|About Us | What's New | Search | Site Map | Contact Us|
AWADmail Issue 446A Weekly Compendium of Feedback on the Words in A.Word.A.Day and Tidbits about Words and Language
This week's Email of the Week is from John Alzamora (see below), who will look 25% smarter (sale ends today) in the Uppityshirt of his choice, and there are beaucoup to choose from.
From: Anu Garg (words at wordsmith.org)
From: Tanvi Choudhary (tanvi_bubbles yahoo.co.in)
I had once read these words somewhere as the 'Ten small words with the greatest meaning' -- "If it is to be, it is up to me." The moment I read the theme for this week, these words just struck me. They are small but potent, just like the theme.
From: Jeane Harris (jeaneharris61 yahoo.com)
Growing up, chitterlings (hog intestines), were always served with hog maws (stomach) for extra flavor. Regardless of the folklore for reducing their odor -- add a whole peeled potato to the pot; completely remove the membrane; rub with cornmeal, then rinse with cold water before cooking; boil with a clove-studded onion-- nothing worked. The smell of them cooking made me gag. Imagine standing in an outhouse with a raw onion around your neck. My mother recognized that the pork she and my father ate in the rural south, from hogs their families raised and butchered on their farms for their own consumption, was too far removed from their children's experience in the urban Great Lakes region of the US. The pork we knew came from the grocery store, neatly packaged. On those rare occasions when she prepared offal (at my father's request when the weather was bitter cold), she also served spaghetti in tomato sauce as an alternative for our citified palates.
My mother's description of her father's annual hog sacrifice was relatively humane -- a bullet to the head while reciting the Cherokee blessing for killing the animal that will nourish your family -- and they used the whole hog. They rendered lard, they made sausage, cured ham, smoked bacon. It sounded like a tough, but noble way of life. Then I read Upton Sinclair's The Jungle in my 10th grade American History class. The scenes of animal slaughter evoked the smell of chitterlings and hog maws on the stove. That was more than three decades ago. I have been vegetarian ever since.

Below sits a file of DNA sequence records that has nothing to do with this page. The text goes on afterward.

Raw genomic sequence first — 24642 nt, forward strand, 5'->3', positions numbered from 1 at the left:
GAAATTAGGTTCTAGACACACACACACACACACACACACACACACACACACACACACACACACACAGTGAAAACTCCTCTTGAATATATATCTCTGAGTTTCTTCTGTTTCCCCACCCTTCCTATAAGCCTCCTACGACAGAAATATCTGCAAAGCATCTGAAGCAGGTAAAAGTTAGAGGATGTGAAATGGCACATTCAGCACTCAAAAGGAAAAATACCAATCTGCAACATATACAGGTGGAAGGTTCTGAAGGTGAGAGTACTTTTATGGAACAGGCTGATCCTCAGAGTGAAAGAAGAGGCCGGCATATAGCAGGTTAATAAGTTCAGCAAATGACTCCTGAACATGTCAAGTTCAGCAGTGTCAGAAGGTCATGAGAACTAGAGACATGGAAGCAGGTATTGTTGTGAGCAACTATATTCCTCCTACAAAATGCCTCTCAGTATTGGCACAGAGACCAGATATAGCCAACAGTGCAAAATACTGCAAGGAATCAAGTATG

From: ShastriX (shastrix gmail.com)
That reminded me of my kids checking out the maw of the tiger on the Kallada buses.
From: Jenny Hoops (jennyhoops nucleus.com)
This Thought for Today was more poignant than many readers may realize. Edith Cavell, who is quoted saying she "must have no hatred or bitterness towards anyone", was executed by German government during World War I, for having helped Allied soldiers escape from occupied Belgium to the Netherlands. Here in Alberta, Canada, we have named a mountain, and a hostel, after her. Mount Edith Cavell is in Jasper National Park, in the Rocky Mountains.
From: John Alzamora (catalun aol.com)
Def: 1. To portray in words. 2. To draw or paint, especially in outline.
In Elizabethan England a limner was a miniaturist. In our Colonial and Federalist periods, limner was the name given to a portrait painter, often self-taught and itinerant and sometimes anonymous. A handful, however, acquired studio training and became quite famous and much in demand in their time, the most famous of which is perhaps Gilbert Stuart. See: Paintings from The Historic Hudson Valley Collection and What Is a Limner?, by S.E. Smith.
From: Dorothy S. Stewart (latinlogos att.net)
My favorite use of the word is in Francis Thompson's poem, "The Hound of Heaven": Must Thou char the wood ere Thou canst limn with it?
From: Margo Lynn H (mlh-theatre earthlink.net)
Within the fiber world (spinners, dyers, knitters, crocheters) there is an additional definition of "KIP" as the acronym for "Knitting In Public". It is a verb, and people talk about "kipping" when they plan to be knitting at events, whilst standing in line (VERY handy for the post office!), and waiting for appointments, particularly medical ones. Unlike the persons around me, who are usually whining about the delay (or snarking about the perceived level of service), I can actually accomplish something!
From: Doug Ott (dott nada.org)